Medical Research Council scientists discover compound that arrests neurodegeneration in mice
LEICESTER, U.K.—It was just last year that researchers at the Medical Research Council (MRC) Toxicology Unit at the University of Leicester identified a major pathway leading to brain cell death in mice; now they have used an orally administered compound to block the pathway and prevent neurodegeneration in those mice.
The team had previously discovered—and published in Nature their findings—that the accumulation of misfolded proteins in the brains of mice with prion disease “over-activates” a natural defense mechanism in cells, which switches off the production of new proteins. This mechanism would normally switch back on again, but in these mice the continued build-up of misshapen protein keeps the switch turned off.
This is the trigger point leading to brain cell death, they say, as the key proteins essential for nerve cell survival stop being made.
Originally, the team injected a protein that blocked the “off switch” of the pathway into a small region of the brain, and by so doing were able to restore protein production and halt neurodegeneration. They found that the brain cells were protected and protein levels and synaptic transmission were restored, allowing the mice to live longer. This led the scientists to predict that compounds able to block this pathway would also protect brain cells.
In the new study, published in October in Science Translational Medicine, the researchers gave an oral drug-like compound against the pathway to prion-infected mice, hoping to block the off switch in the same way. The compound, which had originally been developed by GlaxoSmithKline for a different purpose, was able to enter the brain from the bloodstream and halt the disease throughout the entire brain, they reported.
Speaking of the branch of the unfolded protein response (UPR) that controls the initiation of protein synthesis and their therapeutic approach, they wrote, “We show that oral treatment with a specific inhibitor of the kinase PERK (protein kinase RNA–like endoplasmic reticulum kinase), a key mediator of this UPR pathway, prevented UPR-mediated translational repression and abrogated development of clinical prion disease in mice, with neuroprotection observed throughout the mouse brain. This was the case for animals treated both at the preclinical stage and also later in disease when behavioral signs had emerged. Critically, the compound acts downstream and independently of the primary pathogenic process of prion replication and is effective despite continuing accumulation of misfolded PrP. These data suggest that PERK, and other members of this pathway, may be new therapeutic targets for developing drugs against prion disease or other neurodegenerative diseases where the UPR has been implicated.”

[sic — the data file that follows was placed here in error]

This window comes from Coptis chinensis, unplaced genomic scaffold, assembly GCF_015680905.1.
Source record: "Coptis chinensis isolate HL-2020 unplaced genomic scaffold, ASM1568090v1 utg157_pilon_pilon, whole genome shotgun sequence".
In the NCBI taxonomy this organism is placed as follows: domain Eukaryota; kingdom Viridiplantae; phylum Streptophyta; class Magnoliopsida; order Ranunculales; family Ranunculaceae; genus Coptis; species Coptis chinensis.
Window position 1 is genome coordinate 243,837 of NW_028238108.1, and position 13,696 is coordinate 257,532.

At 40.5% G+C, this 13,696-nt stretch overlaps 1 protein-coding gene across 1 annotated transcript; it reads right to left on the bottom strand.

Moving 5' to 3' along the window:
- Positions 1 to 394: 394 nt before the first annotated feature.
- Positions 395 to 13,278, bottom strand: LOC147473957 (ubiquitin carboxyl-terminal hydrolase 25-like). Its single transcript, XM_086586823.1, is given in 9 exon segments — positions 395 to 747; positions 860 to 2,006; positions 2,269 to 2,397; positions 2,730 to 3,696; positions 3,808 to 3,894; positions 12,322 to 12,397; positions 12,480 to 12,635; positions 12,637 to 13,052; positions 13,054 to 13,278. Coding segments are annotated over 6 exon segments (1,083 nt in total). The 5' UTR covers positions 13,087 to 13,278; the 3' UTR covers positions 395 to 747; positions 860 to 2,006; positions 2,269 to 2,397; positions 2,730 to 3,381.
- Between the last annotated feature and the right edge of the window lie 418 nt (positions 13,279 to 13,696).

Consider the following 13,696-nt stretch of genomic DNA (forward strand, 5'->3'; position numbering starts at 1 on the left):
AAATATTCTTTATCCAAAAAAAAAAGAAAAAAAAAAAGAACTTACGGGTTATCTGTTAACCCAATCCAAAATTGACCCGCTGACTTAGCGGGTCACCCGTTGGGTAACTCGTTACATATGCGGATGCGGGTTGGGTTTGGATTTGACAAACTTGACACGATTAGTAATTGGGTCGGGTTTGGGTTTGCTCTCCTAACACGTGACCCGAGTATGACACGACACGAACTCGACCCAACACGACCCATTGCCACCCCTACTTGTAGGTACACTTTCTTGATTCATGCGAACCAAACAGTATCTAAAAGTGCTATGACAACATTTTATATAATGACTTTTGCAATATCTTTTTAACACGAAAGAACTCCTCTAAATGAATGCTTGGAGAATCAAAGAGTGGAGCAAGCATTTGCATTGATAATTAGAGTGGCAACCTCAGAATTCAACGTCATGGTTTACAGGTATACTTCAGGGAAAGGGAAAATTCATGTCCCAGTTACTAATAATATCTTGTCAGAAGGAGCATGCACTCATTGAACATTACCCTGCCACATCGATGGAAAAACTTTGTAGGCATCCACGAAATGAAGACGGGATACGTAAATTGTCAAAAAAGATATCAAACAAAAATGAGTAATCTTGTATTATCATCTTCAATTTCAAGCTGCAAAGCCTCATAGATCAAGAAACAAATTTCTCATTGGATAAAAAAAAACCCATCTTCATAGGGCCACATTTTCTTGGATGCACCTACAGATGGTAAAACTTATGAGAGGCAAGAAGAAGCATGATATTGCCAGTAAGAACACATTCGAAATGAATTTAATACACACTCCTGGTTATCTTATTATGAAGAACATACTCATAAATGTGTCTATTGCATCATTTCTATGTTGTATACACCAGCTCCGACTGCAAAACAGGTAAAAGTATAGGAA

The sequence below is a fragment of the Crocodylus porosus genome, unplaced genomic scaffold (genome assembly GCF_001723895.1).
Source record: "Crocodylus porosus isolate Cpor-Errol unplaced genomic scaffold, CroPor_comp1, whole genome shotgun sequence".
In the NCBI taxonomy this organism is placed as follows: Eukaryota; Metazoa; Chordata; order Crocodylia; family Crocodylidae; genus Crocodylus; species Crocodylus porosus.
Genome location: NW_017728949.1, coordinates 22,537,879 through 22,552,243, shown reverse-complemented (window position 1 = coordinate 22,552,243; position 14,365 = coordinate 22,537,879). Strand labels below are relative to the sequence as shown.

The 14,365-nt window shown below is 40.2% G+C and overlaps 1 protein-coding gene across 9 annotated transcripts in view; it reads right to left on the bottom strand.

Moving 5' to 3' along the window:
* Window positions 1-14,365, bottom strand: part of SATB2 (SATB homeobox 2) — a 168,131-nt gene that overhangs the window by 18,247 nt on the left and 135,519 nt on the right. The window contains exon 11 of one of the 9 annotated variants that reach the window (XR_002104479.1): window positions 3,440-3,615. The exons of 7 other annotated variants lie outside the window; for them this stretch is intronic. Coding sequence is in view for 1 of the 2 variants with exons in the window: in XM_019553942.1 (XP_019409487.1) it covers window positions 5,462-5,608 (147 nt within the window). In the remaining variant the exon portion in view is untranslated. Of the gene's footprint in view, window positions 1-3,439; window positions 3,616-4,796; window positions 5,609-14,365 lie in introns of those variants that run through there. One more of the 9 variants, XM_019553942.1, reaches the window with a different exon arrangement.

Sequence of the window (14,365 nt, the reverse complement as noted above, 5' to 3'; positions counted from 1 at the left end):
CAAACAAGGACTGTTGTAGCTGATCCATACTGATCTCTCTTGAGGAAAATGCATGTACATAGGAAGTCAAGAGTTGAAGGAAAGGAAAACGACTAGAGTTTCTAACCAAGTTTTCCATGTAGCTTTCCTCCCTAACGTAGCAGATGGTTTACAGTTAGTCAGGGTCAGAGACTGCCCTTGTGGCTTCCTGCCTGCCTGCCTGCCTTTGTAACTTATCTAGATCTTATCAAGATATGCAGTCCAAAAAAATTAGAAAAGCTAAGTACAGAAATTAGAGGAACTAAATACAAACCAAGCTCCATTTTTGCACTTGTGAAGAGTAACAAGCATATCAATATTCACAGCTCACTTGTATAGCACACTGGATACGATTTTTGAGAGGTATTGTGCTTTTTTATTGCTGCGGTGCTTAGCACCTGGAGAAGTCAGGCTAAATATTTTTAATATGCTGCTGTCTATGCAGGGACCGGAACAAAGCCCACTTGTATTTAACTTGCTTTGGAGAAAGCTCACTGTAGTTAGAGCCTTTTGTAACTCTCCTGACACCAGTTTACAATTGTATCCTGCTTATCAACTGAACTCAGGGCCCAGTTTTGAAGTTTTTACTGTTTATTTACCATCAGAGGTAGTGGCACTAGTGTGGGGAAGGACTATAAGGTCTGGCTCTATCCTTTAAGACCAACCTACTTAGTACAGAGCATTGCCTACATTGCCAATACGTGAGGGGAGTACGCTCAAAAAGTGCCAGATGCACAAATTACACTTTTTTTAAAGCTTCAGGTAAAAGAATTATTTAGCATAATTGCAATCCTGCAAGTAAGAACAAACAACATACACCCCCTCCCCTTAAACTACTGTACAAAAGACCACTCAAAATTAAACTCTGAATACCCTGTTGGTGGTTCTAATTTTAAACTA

However, the compound they used, despite protecting the brain, also produced weight loss in the mice and produced mild diabetes because of damage to the pancreas. The team wasn’t able to study that group of mice at greater length because, despite brain protection, they lost 20 percent of their body weight. Under Home Office regulations, that meant they had to be killed.
Prof. Giovanna Mallucci, who led the team, said, “We’re still a long way from a usable drug for humans—this compound had serious side effects. But the fact that we have established that this pathway can be manipulated to protect against brain cell loss first with genetic tools and now with a compound, means that developing drug treatments targeting this pathway for prion and other neurodegenerative diseases is now a real possibility.”
“Misshapen proteins in prion diseases and other human neurodegenerative disorders, such as Alzheimer’s and Parkinson’s, also over-activate this fundamental pathway controlling protein synthesis in the brains of patients,” added Prof. Hugh Perry, chair of the MRC’s Neuroscience and Mental Health Board. “Despite the toxicity of the compound used, this study indicates that, in mice at least, we now have proof-of-principle of a therapeutic pathway that can be targeted. This might eventually aid the development of drugs to treat people suffering from dementias and other devastating neurodegenerative diseases.”
The recent Science Translational Medicine paper is titled “An oral treatment targeting the unfolded protein response prevents prion neurodegeneration and clinical disease in mice” and appeared Oct. 9.